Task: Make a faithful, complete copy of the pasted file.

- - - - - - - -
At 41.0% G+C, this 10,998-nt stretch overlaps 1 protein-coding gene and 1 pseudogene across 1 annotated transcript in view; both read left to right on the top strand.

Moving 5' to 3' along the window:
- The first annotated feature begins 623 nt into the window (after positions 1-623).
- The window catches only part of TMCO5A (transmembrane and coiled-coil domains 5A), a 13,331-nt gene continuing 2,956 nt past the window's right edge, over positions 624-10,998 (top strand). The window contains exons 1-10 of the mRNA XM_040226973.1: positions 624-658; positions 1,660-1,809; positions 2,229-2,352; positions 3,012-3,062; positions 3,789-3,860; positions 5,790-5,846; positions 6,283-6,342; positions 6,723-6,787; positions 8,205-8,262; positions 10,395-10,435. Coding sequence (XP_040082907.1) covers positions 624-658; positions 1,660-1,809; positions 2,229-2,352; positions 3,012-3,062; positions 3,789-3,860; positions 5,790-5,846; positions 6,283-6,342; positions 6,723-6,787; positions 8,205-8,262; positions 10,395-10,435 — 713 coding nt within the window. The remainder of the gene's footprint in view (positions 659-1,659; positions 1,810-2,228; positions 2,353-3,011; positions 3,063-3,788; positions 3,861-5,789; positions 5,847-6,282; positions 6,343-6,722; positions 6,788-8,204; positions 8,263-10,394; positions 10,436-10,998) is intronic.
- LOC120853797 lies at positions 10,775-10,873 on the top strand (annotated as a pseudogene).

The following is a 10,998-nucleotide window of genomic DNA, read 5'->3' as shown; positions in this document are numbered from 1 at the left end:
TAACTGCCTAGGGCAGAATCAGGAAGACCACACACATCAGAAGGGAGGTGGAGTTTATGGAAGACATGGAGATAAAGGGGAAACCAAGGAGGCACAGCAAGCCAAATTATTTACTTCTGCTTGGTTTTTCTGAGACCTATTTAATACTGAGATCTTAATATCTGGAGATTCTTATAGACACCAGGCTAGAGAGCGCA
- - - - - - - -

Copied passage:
At 41.0% G+C, this 10,998-nt stretch overlaps 1 protein-coding gene and 1 pseudogene across 1 annotated transcript in view; both read left to right on the top strand.

Moving 5' to 3' along the window:
- The first annotated feature begins 623 nt into the window (after positions 1-623).
- The window catches only part of TMCO5A (transmembrane and coiled-coil domains 5A), a 13,331-nt gene continuing 2,956 nt past the window's right edge, over positions 624-10,998 (top strand). The window contains exons 1-10 of the mRNA XM_040226973.1: positions 624-658; positions 1,660-1,809; positions 2,229-2,352; positions 3,012-3,062; positions 3,789-3,860; positions 5,790-5,846; positions 6,283-6,342; positions 6,723-6,787; positions 8,205-8,262; positions 10,395-10,435. Coding sequence (XP_040082907.1) covers positions 624-658; positions 1,660-1,809; positions 2,229-2,352; positions 3,012-3,062; positions 3,789-3,860; positions 5,790-5,846; positions 6,283-6,342; positions 6,723-6,787; positions 8,205-8,262; positions 10,395-10,435 — 713 coding nt within the window. The remainder of the gene's footprint in view (positions 659-1,659; positions 1,810-2,228; positions 2,353-3,011; positions 3,063-3,788; positions 3,861-5,789; positions 5,847-6,282; positions 6,343-6,722; positions 6,788-8,204; positions 8,263-10,394; positions 10,436-10,998) is intronic.
- LOC120853797 lies at positions 10,775-10,873 on the top strand (annotated as a pseudogene).

The following is a 10,998-nucleotide window of genomic DNA, read 5'->3' as shown; positions in this document are numbered from 1 at the left end:
TAACTGCCTAGGGCAGAATCAGGAAGACCACACACATCAGAAGGGAGGTGGAGTTTATGGAAGACATGGAGATAAAGGGGAAACCAAGGAGGCACAGCAAGCCAAATTATTTACTTCTGCTTGGTTTTTCTGAGACCTATTTAATACTGAGATCTTAATATCTGGAGATTCTTATAGACACCAGGCTAGAGAGCGCA